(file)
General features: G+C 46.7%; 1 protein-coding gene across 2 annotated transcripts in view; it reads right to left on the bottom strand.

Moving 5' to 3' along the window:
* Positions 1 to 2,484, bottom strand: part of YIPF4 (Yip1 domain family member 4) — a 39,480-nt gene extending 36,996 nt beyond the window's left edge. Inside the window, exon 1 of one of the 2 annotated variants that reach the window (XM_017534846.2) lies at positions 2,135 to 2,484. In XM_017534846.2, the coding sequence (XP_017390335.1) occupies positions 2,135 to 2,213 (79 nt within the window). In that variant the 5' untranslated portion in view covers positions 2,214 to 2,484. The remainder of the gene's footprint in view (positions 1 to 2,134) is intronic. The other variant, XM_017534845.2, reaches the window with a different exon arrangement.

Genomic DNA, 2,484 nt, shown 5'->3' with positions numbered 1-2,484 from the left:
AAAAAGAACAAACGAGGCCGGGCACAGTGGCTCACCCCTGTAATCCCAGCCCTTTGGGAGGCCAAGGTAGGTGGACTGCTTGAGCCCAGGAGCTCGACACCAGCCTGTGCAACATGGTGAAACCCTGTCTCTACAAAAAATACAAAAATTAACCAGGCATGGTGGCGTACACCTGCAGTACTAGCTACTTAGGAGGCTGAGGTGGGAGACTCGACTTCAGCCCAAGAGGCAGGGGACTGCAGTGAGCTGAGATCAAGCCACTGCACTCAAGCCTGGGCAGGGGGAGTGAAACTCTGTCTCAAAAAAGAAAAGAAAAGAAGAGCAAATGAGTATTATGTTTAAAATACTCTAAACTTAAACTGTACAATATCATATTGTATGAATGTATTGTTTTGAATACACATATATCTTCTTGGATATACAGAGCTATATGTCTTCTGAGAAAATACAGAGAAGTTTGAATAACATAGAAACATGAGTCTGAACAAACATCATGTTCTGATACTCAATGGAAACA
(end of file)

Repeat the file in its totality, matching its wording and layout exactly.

General features: G+C 46.7%; 1 protein-coding gene across 2 annotated transcripts in view; it reads right to left on the bottom strand.

Moving 5' to 3' along the window:
* Positions 1 to 2,484, bottom strand: part of YIPF4 (Yip1 domain family member 4) — a 39,480-nt gene extending 36,996 nt beyond the window's left edge. Inside the window, exon 1 of one of the 2 annotated variants that reach the window (XM_017534846.2) lies at positions 2,135 to 2,484. In XM_017534846.2, the coding sequence (XP_017390335.1) occupies positions 2,135 to 2,213 (79 nt within the window). In that variant the 5' untranslated portion in view covers positions 2,214 to 2,484. The remainder of the gene's footprint in view (positions 1 to 2,134) is intronic. The other variant, XM_017534845.2, reaches the window with a different exon arrangement.

Genomic DNA, 2,484 nt, shown 5'->3' with positions numbered 1-2,484 from the left:
AAAAAGAACAAACGAGGCCGGGCACAGTGGCTCACCCCTGTAATCCCAGCCCTTTGGGAGGCCAAGGTAGGTGGACTGCTTGAGCCCAGGAGCTCGACACCAGCCTGTGCAACATGGTGAAACCCTGTCTCTACAAAAAATACAAAAATTAACCAGGCATGGTGGCGTACACCTGCAGTACTAGCTACTTAGGAGGCTGAGGTGGGAGACTCGACTTCAGCCCAAGAGGCAGGGGACTGCAGTGAGCTGAGATCAAGCCACTGCACTCAAGCCTGGGCAGGGGGAGTGAAACTCTGTCTCAAAAAAGAAAAGAAAAGAAGAGCAAATGAGTATTATGTTTAAAATACTCTAAACTTAAACTGTACAATATCATATTGTATGAATGTATTGTTTTGAATACACATATATCTTCTTGGATATACAGAGCTATATGTCTTCTGAGAAAATACAGAGAAGTTTGAATAACATAGAAACATGAGTCTGAACAAACATCATGTTCTGATACTCAATGGAAACA